Just today, the Confederation of British Industry said that the UK needs to come up with simpler and easier AML/CFT regulations or British business will suffer. CBI boss, John Cridland, says that Britian will not meet its 2020 goal of 1 trillion pounds in exports because of current anti-money laundering (AML) requirements.
The CBI’s position is a blatant and crude display of the most longstanding problem for the compliance function: compromising to revenue interests. In August 2014, FinCEN published a series of guidelines (PDF) regarding effective compliance of financial institutions. One would hope that in the U.K. the FCA is issuing similar advice. The second item in the FinCEN list is titled Compliance Should Not Be Compromised By Revenue Interests and it reads in part:
Compliance staff should be empowered with sufficient authority and autonomy to implement an institution’s AML program. An institution’s interest in revenue should not compromise efforts to effectively manage and mitigate BSA/AML deficiencies and risks, including submission of appropriate and accurate reports to FinCEN. An effective governance structure should allow for the BSA/AML compliance function to work independently and to take any appropriate actions to address and mitigate any risks that may arise from an institution’s business line and to file any necessary reports, such as Suspicious Activity Reports (SARs).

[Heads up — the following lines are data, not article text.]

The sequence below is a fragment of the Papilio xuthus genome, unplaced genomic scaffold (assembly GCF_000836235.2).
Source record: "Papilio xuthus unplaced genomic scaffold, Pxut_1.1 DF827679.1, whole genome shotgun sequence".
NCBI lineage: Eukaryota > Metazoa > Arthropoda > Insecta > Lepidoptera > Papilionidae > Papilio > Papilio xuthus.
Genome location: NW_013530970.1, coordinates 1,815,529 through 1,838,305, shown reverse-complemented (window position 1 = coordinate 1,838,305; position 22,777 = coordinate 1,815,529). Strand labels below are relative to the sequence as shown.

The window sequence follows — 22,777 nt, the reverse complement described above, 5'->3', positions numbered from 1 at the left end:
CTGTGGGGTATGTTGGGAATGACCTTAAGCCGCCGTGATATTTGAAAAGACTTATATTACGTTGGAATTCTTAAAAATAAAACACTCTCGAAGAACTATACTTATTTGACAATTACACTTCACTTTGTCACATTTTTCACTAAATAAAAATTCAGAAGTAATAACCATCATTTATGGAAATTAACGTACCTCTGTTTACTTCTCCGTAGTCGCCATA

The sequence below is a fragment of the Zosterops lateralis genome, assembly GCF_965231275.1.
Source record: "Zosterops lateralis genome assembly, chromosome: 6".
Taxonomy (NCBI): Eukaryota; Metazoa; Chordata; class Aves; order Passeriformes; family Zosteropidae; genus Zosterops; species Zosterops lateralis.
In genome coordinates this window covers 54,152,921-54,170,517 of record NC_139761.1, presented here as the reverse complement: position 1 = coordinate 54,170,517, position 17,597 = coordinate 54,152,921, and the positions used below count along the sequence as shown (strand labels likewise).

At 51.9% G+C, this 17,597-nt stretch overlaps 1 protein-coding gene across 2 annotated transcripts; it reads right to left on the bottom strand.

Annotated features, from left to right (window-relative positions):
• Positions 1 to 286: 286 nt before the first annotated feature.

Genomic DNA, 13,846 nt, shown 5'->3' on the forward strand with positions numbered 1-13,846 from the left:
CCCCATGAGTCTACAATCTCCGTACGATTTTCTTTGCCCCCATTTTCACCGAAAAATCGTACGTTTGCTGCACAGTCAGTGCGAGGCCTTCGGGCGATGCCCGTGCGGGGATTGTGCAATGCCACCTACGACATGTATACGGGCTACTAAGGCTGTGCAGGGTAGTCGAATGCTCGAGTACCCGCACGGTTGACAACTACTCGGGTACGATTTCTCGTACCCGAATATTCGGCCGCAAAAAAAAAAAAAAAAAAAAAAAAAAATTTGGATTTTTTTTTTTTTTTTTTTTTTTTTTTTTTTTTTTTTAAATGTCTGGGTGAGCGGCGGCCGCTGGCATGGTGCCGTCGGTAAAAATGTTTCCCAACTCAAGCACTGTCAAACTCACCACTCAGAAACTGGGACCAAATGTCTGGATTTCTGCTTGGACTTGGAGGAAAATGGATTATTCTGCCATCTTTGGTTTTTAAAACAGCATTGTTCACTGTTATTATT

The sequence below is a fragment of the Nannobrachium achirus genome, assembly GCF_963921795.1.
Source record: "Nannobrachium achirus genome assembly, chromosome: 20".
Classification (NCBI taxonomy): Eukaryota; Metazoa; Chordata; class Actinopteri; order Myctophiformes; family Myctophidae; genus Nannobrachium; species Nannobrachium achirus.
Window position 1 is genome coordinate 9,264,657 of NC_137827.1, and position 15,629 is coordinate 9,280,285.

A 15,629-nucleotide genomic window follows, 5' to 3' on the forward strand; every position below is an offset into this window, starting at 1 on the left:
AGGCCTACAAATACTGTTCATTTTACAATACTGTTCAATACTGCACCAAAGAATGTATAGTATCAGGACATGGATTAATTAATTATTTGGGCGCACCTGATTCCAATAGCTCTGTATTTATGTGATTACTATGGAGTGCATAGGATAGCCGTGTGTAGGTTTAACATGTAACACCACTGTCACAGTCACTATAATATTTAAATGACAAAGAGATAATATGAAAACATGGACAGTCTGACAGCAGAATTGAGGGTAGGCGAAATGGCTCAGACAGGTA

Giving the regulator the benefit of doubt, if AML could be simpler without being less effective, it probably would be. The regulations and guidelines are fairly clear and flexible. The problem may actually not be with them. Bank aversion to risk and to regulatory sanction may be driving the problem. The problem may be in how banks and financial professionals have implemented their processes and the tools they have selected in doing so. Client on-boarding and transaction monitoring are difficult to get right 100% of the time and can be very annoying when they go wrong. Part of the solution is to provide business development and customer facing employees access to self-service KYC tools so that they can do a “sanity check” of any new client right on the spot and business can continue uninterrupted. Customers never like “waiting for compliance”.
While anti-money laundering and counter terror finance controls are often an inconvenience, the potential gain in business may not outweigh the cost to society of invasive corruption, crime and terrorist funding that would follow relaxing KYC/AML regulations.